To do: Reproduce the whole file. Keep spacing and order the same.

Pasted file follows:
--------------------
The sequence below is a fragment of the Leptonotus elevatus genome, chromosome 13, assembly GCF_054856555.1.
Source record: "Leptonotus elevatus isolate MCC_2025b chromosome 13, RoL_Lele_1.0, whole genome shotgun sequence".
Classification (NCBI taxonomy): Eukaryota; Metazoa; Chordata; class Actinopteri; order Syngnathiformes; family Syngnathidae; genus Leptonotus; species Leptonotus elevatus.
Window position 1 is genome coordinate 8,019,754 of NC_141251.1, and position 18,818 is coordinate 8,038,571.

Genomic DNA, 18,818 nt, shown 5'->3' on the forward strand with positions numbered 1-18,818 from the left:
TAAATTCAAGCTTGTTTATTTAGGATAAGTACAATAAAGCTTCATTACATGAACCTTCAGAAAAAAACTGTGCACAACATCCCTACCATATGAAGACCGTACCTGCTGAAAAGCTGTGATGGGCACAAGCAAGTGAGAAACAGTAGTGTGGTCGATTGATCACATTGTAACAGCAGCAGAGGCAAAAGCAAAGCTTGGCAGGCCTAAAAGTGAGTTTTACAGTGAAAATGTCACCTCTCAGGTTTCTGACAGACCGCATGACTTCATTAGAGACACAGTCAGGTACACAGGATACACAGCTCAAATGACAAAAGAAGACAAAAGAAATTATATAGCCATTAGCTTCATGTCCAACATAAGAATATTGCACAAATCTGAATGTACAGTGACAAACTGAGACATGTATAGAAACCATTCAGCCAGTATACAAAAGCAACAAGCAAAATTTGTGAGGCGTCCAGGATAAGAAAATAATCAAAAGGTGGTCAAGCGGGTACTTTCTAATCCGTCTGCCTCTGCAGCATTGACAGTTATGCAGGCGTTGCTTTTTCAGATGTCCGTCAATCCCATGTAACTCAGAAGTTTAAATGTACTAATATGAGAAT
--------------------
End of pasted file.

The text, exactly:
The sequence below is a fragment of the Leptonotus elevatus genome, chromosome 13, assembly GCF_054856555.1.
Source record: "Leptonotus elevatus isolate MCC_2025b chromosome 13, RoL_Lele_1.0, whole genome shotgun sequence".
Classification (NCBI taxonomy): Eukaryota; Metazoa; Chordata; class Actinopteri; order Syngnathiformes; family Syngnathidae; genus Leptonotus; species Leptonotus elevatus.
Window position 1 is genome coordinate 8,019,754 of NC_141251.1, and position 18,818 is coordinate 8,038,571.

Genomic DNA, 18,818 nt, shown 5'->3' on the forward strand with positions numbered 1-18,818 from the left:
TAAATTCAAGCTTGTTTATTTAGGATAAGTACAATAAAGCTTCATTACATGAACCTTCAGAAAAAAACTGTGCACAACATCCCTACCATATGAAGACCGTACCTGCTGAAAAGCTGTGATGGGCACAAGCAAGTGAGAAACAGTAGTGTGGTCGATTGATCACATTGTAACAGCAGCAGAGGCAAAAGCAAAGCTTGGCAGGCCTAAAAGTGAGTTTTACAGTGAAAATGTCACCTCTCAGGTTTCTGACAGACCGCATGACTTCATTAGAGACACAGTCAGGTACACAGGATACACAGCTCAAATGACAAAAGAAGACAAAAGAAATTATATAGCCATTAGCTTCATGTCCAACATAAGAATATTGCACAAATCTGAATGTACAGTGACAAACTGAGACATGTATAGAAACCATTCAGCCAGTATACAAAAGCAACAAGCAAAATTTGTGAGGCGTCCAGGATAAGAAAATAATCAAAAGGTGGTCAAGCGGGTACTTTCTAATCCGTCTGCCTCTGCAGCATTGACAGTTATGCAGGCGTTGCTTTTTCAGATGTCCGTCAATCCCATGTAACTCAGAAGTTTAAATGTACTAATATGAGAAT